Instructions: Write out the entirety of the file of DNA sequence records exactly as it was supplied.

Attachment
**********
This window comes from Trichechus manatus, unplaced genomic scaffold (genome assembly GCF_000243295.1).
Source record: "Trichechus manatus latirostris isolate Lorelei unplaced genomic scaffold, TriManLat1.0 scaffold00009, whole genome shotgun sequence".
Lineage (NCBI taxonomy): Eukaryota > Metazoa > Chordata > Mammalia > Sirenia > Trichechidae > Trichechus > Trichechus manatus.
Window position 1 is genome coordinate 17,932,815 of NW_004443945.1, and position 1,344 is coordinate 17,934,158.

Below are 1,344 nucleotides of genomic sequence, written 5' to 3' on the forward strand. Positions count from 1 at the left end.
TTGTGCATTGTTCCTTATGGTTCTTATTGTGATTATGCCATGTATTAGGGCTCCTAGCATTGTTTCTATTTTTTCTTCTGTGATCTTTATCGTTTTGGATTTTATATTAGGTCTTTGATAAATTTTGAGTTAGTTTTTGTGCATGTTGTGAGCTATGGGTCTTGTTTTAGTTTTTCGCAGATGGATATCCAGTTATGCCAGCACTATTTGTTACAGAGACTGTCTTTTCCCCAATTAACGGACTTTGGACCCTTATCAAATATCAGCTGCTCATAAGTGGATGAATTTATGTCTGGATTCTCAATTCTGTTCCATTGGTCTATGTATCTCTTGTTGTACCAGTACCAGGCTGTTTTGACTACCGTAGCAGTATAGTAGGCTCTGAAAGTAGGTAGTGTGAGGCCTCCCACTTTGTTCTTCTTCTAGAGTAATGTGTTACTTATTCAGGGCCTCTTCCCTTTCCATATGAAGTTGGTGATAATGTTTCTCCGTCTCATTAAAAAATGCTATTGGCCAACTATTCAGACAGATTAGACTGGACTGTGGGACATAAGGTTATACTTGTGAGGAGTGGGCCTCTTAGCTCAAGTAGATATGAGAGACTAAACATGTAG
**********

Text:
This window comes from Trichechus manatus, unplaced genomic scaffold (genome assembly GCF_000243295.1).
Source record: "Trichechus manatus latirostris isolate Lorelei unplaced genomic scaffold, TriManLat1.0 scaffold00009, whole genome shotgun sequence".
Lineage (NCBI taxonomy): Eukaryota > Metazoa > Chordata > Mammalia > Sirenia > Trichechidae > Trichechus > Trichechus manatus.
Window position 1 is genome coordinate 17,932,815 of NW_004443945.1, and position 1,344 is coordinate 17,934,158.

Below are 1,344 nucleotides of genomic sequence, written 5' to 3' on the forward strand. Positions count from 1 at the left end.
TTGTGCATTGTTCCTTATGGTTCTTATTGTGATTATGCCATGTATTAGGGCTCCTAGCATTGTTTCTATTTTTTCTTCTGTGATCTTTATCGTTTTGGATTTTATATTAGGTCTTTGATAAATTTTGAGTTAGTTTTTGTGCATGTTGTGAGCTATGGGTCTTGTTTTAGTTTTTCGCAGATGGATATCCAGTTATGCCAGCACTATTTGTTACAGAGACTGTCTTTTCCCCAATTAACGGACTTTGGACCCTTATCAAATATCAGCTGCTCATAAGTGGATGAATTTATGTCTGGATTCTCAATTCTGTTCCATTGGTCTATGTATCTCTTGTTGTACCAGTACCAGGCTGTTTTGACTACCGTAGCAGTATAGTAGGCTCTGAAAGTAGGTAGTGTGAGGCCTCCCACTTTGTTCTTCTTCTAGAGTAATGTGTTACTTATTCAGGGCCTCTTCCCTTTCCATATGAAGTTGGTGATAATGTTTCTCCGTCTCATTAAAAAATGCTATTGGCCAACTATTCAGACAGATTAGACTGGACTGTGGGACATAAGGTTATACTTGTGAGGAGTGGGCCTCTTAGCTCAAGTAGATATGAGAGACTAAACATGTAG